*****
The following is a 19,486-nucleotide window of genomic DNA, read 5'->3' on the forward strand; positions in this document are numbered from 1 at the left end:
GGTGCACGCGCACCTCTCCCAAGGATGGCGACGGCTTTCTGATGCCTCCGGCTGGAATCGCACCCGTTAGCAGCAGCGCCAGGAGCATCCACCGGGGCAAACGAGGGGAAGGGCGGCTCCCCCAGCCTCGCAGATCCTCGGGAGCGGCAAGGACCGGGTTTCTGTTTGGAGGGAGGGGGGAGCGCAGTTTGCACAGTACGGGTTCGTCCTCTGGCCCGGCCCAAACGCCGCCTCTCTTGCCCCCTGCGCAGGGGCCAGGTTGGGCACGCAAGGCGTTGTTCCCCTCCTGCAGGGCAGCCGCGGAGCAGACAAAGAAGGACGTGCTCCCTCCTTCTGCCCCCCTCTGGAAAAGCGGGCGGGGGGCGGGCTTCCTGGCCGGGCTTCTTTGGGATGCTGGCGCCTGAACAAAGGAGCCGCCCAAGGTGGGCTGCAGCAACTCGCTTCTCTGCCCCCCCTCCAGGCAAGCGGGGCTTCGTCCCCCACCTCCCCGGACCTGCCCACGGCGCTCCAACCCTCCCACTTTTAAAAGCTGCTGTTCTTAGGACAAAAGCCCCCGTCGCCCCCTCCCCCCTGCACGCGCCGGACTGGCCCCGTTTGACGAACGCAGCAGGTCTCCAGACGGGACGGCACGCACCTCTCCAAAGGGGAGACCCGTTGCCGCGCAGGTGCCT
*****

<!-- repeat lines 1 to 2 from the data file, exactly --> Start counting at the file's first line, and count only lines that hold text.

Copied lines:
The following is a 19,486-nucleotide window of genomic DNA, read 5'->3' on the forward strand; positions in this document are numbered from 1 at the left end:
GGTGCACGCGCACCTCTCCCAAGGATGGCGACGGCTTTCTGATGCCTCCGGCTGGAATCGCACCCGTTAGCAGCAGCGCCAGGAGCATCCACCGGGGCAAACGAGGGGAAGGGCGGCTCCCCCAGCCTCGCAGATCCTCGGGAGCGGCAAGGACCGGGTTTCTGTTTGGAGGGAGGGGGGAGCGCAGTTTGCACAGTACGGGTTCGTCCTCTGGCCCGGCCCAAACGCCGCCTCTCTTGCCCCCTGCGCAGGGGCCAGGTTGGGCACGCAAGGCGTTGTTCCCCTCCTGCAGGGCAGCCGCGGAGCAGACAAAGAAGGACGTGCTCCCTCCTTCTGCCCCCCTCTGGAAAAGCGGGCGGGGGGCGGGCTTCCTGGCCGGGCTTCTTTGGGATGCTGGCGCCTGAACAAAGGAGCCGCCCAAGGTGGGCTGCAGCAACTCGCTTCTCTGCCCCCCCTCCAGGCAAGCGGGGCTTCGTCCCCCACCTCCCCGGACCTGCCCACGGCGCTCCAACCCTCCCACTTTTAAAAGCTGCTGTTCTTAGGACAAAAGCCCCCGTCGCCCCCTCCCCCCTGCACGCGCCGGACTGGCCCCGTTTGACGAACGCAGCAGGTCTCCAGACGGGACGGCACGCACCTCTCCAAAGGGGAGACCCGTTGCCGCGCAGGTGCCT